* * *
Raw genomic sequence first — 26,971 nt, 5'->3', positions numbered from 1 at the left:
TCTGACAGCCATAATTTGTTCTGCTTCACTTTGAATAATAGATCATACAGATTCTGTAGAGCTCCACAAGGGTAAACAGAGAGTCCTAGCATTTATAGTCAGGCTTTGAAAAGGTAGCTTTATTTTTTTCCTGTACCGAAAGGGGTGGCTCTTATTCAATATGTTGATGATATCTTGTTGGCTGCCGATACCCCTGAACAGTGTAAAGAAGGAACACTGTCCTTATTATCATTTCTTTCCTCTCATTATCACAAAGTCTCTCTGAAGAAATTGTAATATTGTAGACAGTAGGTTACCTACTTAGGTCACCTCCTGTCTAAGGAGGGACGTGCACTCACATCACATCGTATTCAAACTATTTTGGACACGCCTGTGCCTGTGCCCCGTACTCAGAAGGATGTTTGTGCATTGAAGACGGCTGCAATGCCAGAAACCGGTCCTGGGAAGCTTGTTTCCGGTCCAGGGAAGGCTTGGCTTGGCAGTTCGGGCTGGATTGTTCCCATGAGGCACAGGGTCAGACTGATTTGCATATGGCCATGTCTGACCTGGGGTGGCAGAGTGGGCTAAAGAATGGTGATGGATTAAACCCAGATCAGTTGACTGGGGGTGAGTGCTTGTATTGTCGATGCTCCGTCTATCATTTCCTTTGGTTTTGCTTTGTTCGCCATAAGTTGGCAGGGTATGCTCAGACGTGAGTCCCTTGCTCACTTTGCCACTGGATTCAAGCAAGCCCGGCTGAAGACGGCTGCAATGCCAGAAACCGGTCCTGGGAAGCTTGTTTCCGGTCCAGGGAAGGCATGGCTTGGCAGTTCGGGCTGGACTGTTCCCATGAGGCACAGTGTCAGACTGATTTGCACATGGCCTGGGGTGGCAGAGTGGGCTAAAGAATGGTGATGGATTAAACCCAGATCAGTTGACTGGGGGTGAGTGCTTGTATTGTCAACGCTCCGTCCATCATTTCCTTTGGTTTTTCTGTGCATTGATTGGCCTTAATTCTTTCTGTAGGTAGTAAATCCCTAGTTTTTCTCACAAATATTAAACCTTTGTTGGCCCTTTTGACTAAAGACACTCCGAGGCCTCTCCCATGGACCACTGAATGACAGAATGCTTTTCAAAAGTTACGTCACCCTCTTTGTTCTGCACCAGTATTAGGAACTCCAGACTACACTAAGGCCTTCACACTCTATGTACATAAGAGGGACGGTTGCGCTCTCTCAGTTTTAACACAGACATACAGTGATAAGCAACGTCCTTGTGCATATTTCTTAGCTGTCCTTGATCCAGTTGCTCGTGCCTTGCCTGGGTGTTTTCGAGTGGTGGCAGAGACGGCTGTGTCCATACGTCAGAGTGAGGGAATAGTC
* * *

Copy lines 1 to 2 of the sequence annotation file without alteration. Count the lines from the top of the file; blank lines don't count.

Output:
Raw genomic sequence first — 26,971 nt, 5'->3', positions numbered from 1 at the left:
TCTGACAGCCATAATTTGTTCTGCTTCACTTTGAATAATAGATCATACAGATTCTGTAGAGCTCCACAAGGGTAAACAGAGAGTCCTAGCATTTATAGTCAGGCTTTGAAAAGGTAGCTTTATTTTTTTCCTGTACCGAAAGGGGTGGCTCTTATTCAATATGTTGATGATATCTTGTTGGCTGCCGATACCCCTGAACAGTGTAAAGAAGGAACACTGTCCTTATTATCATTTCTTTCCTCTCATTATCACAAAGTCTCTCTGAAGAAATTGTAATATTGTAGACAGTAGGTTACCTACTTAGGTCACCTCCTGTCTAAGGAGGGACGTGCACTCACATCACATCGTATTCAAACTATTTTGGACACGCCTGTGCCTGTGCCCCGTACTCAGAAGGATGTTTGTGCATTGAAGACGGCTGCAATGCCAGAAACCGGTCCTGGGAAGCTTGTTTCCGGTCCAGGGAAGGCTTGGCTTGGCAGTTCGGGCTGGATTGTTCCCATGAGGCACAGGGTCAGACTGATTTGCATATGGCCATGTCTGACCTGGGGTGGCAGAGTGGGCTAAAGAATGGTGATGGATTAAACCCAGATCAGTTGACTGGGGGTGAGTGCTTGTATTGTCGATGCTCCGTCTATCATTTCCTTTGGTTTTGCTTTGTTCGCCATAAGTTGGCAGGGTATGCTCAGACGTGAGTCCCTTGCTCACTTTGCCACTGGATTCAAGCAAGCCCGGCTGAAGACGGCTGCAATGCCAGAAACCGGTCCTGGGAAGCTTGTTTCCGGTCCAGGGAAGGCATGGCTTGGCAGTTCGGGCTGGACTGTTCCCATGAGGCACAGTGTCAGACTGATTTGCACATGGCCTGGGGTGGCAGAGTGGGCTAAAGAATGGTGATGGATTAAACCCAGATCAGTTGACTGGGGGTGAGTGCTTGTATTGTCAACGCTCCGTCCATCATTTCCTTTGGTTTTTCTGTGCATTGATTGGCCTTAATTCTTTCTGTAGGTAGTAAATCCCTAGTTTTTCTCACAAATATTAAACCTTTGTTGGCCCTTTTGACTAAAGACACTCCGAGGCCTCTCCCATGGACCACTGAATGACAGAATGCTTTTCAAAAGTTACGTCACCCTCTTTGTTCTGCACCAGTATTAGGAACTCCAGACTACACTAAGGCCTTCACACTCTATGTACATAAGAGGGACGGTTGCGCTCTCTCAGTTTTAACACAGACATACAGTGATAAGCAACGTCCTTGTGCATATTTCTTAGCTGTCCTTGATCCAGTTGCTCGTGCCTTGCCTGGGTGTTTTCGAGTGGTGGCAGAGACGGCTGTGTCCATACGTCAGAGTGAGGGAATAGTC